It happens every summer in humid air: the salt in your salt shaker clumps together as the salt draws in the water from the air. Researchers have found this happens even in the frigid but dry McMurdo Dry Valley in Antarctica, a cold, polar desert. The sandy, salty soils there are frequently dotted with moist patches in the spring despite a lack of snowmelt and no possibility of rain. What was discovered is that the salty soils in the region actually suck moisture out of the atmosphere. Salty soils were found on Mars’ polar region by the Phoenix lander, so could the same thing be happening on the Red Planet, creating a salt brine within Mars’ soil? And if so what are the implications for life forming there?
Joseph Levy, a post-doctoral researcher from Oregon State University said it takes a combination of the right kinds of salts and sufficient humidity to make the process work. But those ingredients are present on Mars.
“If you have sodium chloride, or table salt, you may need a day with 75 percent humidity to make it work,” he added. “But if you have calcium chloride, even on a frigid day, you only need a humidity level above 35 percent to trigger the response.”
The soils in Antarctica have salt from sea spray and from ancient fjords that flooded the region. With enough humidity, those salty soils suck the water right out of the air, forming a brine, Levy said, that will keep collecting water vapor until it equalizes with the atmosphere.
Levy and his colleagues, from Portland State University and Ohio State University, found that the wet soils created by this phenomenon were 3-5 times more water-rich than surrounding soils – and they were also full of organic matter, including microbes, which they said could enhance the potential for life on Mars. The elevated salt content also depresses the freezing temperature of the groundwater, which continues to draw moisture out of the air when other wet areas in the valleys begin to freeze in the winter.
Though Mars, in general, has lower humidity than most places on Earth, studies have shown that it is sufficient to reach the thresholds that Levy and his colleagues have documented in Antarctica.
The parallels of what was found by the Mars Phoenix team is striking. The salty perchlorates found on Mars by the Phoenix lander also strongly attracts water and makes up a few tenths of a percent of the composition in all three soil samples analyzed by Phoenix’s wet chemistry laboratory. Principal investigator of the Phoenix mission, Peter Smith from the University of Arizona, Tucson, said the perchlorates could pull humidity from the Martian air.
A paper about Phoenix water studies, led by Smith, cites clues supporting an interpretation that the soil has had films of liquid water in the recent past. The evidence for water and potential nutrients “implies that this region could have previously met the criteria for habitability” during portions of continuing climate cycles.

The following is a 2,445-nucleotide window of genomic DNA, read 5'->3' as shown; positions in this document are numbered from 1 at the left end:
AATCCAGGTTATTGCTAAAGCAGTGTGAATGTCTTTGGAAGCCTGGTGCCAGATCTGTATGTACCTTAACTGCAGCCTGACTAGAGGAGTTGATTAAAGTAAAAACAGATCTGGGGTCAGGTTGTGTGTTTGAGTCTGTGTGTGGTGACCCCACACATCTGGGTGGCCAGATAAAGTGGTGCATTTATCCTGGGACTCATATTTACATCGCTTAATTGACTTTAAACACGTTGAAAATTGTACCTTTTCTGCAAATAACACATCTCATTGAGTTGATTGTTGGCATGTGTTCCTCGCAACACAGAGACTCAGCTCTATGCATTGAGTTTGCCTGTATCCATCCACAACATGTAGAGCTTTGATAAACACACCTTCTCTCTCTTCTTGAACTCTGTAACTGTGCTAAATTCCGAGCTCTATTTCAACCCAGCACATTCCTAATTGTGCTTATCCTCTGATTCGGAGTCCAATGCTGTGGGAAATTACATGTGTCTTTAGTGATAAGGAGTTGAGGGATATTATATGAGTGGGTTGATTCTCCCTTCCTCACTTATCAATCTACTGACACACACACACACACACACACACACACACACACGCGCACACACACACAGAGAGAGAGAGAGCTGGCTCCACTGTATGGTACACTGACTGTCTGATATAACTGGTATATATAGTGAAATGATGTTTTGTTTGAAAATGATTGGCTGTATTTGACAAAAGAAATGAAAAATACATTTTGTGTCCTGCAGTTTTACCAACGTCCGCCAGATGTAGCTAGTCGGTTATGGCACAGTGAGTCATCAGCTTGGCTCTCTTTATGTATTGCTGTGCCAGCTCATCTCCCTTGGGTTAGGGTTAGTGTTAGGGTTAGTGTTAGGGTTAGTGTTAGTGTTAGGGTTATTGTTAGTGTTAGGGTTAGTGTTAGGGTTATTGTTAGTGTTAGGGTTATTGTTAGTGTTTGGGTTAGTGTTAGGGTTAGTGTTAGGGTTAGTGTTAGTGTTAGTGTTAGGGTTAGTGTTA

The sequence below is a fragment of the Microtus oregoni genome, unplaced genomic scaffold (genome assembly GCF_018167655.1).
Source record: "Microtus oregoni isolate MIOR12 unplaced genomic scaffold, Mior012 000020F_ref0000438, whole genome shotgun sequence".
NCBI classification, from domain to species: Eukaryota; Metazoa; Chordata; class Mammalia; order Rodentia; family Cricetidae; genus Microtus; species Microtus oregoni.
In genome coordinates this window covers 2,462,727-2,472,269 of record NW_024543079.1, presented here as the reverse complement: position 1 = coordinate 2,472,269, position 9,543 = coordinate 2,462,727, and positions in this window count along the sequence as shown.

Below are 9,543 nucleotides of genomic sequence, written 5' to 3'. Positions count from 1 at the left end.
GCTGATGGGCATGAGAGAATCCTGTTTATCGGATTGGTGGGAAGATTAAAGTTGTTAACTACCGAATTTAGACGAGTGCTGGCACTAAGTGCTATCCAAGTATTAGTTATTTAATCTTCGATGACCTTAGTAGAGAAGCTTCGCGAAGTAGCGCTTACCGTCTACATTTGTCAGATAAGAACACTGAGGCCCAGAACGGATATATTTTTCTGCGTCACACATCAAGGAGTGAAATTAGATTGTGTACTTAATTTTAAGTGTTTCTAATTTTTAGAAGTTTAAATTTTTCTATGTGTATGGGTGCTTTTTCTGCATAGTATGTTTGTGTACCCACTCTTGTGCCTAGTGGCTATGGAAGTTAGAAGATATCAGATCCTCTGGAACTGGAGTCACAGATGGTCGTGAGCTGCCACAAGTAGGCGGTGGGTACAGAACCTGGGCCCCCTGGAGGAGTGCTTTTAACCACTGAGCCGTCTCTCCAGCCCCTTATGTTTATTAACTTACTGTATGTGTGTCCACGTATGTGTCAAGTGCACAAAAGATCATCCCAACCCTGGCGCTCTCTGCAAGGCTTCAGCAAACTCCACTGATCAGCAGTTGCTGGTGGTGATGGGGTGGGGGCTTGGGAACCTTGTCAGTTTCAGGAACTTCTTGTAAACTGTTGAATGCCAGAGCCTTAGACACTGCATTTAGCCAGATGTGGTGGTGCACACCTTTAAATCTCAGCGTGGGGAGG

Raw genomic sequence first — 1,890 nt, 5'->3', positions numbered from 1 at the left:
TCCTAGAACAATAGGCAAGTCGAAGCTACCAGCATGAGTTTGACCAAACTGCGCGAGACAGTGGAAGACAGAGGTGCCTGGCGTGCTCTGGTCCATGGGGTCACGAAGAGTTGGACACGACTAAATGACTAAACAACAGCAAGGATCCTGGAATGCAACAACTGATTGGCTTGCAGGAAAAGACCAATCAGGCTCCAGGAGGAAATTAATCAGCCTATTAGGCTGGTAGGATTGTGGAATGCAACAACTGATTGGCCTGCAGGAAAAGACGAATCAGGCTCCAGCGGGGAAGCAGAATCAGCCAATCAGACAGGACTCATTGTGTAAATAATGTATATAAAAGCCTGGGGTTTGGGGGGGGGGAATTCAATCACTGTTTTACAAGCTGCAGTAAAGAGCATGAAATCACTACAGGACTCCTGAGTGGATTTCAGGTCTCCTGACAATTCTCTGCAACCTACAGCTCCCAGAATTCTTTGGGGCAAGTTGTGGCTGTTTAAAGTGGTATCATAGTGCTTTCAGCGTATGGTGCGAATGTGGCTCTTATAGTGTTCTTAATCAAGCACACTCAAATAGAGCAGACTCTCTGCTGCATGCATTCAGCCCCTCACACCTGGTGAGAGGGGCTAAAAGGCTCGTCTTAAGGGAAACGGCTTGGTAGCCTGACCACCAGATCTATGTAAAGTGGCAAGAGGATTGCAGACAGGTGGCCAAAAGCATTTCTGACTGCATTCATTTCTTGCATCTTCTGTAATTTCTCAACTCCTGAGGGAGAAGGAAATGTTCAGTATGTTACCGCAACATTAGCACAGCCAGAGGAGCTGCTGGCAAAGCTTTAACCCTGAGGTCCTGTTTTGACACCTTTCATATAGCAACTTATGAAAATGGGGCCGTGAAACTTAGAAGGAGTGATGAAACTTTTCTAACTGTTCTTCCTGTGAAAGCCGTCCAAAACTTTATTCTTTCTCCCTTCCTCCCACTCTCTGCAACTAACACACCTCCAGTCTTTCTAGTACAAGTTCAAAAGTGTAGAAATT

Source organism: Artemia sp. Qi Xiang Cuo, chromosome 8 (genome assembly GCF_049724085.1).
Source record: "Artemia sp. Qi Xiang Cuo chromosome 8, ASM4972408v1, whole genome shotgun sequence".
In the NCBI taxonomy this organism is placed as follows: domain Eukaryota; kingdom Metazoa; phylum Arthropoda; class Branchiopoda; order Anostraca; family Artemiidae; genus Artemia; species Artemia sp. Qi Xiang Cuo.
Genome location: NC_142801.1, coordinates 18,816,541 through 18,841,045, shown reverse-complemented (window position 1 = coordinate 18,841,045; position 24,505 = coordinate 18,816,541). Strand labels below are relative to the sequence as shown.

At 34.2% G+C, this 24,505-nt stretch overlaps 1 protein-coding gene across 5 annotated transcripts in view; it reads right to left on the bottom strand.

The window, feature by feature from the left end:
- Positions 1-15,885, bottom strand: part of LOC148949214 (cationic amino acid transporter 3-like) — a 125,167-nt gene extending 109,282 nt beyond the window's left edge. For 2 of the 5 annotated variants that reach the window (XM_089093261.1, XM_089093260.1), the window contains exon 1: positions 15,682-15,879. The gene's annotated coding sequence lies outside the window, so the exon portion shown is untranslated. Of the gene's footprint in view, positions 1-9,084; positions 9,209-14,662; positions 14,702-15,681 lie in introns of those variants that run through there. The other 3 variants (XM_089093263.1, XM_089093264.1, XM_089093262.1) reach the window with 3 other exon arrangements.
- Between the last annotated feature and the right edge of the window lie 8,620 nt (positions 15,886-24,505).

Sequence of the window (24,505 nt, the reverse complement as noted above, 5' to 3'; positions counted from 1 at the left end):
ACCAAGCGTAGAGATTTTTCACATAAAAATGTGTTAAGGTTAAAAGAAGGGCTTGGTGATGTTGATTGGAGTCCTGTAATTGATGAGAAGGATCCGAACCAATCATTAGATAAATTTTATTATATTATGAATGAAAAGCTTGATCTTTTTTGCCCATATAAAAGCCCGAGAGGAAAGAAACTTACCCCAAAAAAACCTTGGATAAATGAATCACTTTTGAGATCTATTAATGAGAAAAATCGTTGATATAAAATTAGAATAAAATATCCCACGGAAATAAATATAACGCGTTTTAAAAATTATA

At higher concentrations, it might combine with water as a brine that stays liquid at Martian surface temperatures. Some microbes on Earth use perchlorate as food, and future human explorers on Mars might find it useful as rocket fuel or for generating oxygen.
Levy and his team discovered the mysterious patches of wet soil in Antarctica, and then explored the causes. Through soil excavations and other studies, they eliminated the possibility of groundwater, snow melt, and glacial runoff. Then they began investigating the salty properties of the soil, and discovered that the McMurdo Dry Valleys weather stations had reported several days of high humidity earlier in the spring, leading them to their discovery of the vapor transfer.
“It seems kind of odd, but it really works,” Levy said. “Before one of our trips, I put a bowl of the dried, salty soil and a jar of water into a sealed Tupperware container and left it on my shelf. When I came back, the water had transferred from the jar to the salt and created brine.
“I knew it would work,” he added with a laugh, “but somehow it still surprised me that it did.”
The salty soils also are present on the Red Planet, which makes the upcoming landing of the Mars Science Laboratory this summer even more tantalizing.
Evidence of the salty nature of the McMurdo Dry Valleys is everywhere, Levy said. Salts are found in the soils, along seasonal streams, and even under glaciers. Don Juan Pond, the saltiest body of water on Earth, is found in Wright Valley, the valley adjacent to the wet patch study area.
“The conditions for creating this new water source into the permafrost are perfect,” Levy said, “but this isn’t the only place where this could or does happen. It takes an arid region to create the salty soils, and enough humidity to make the transference work, but the rest of it is just physics and chemistry.”
The study by Levy and his team was published online this week in the journal Geophysical Research Letters.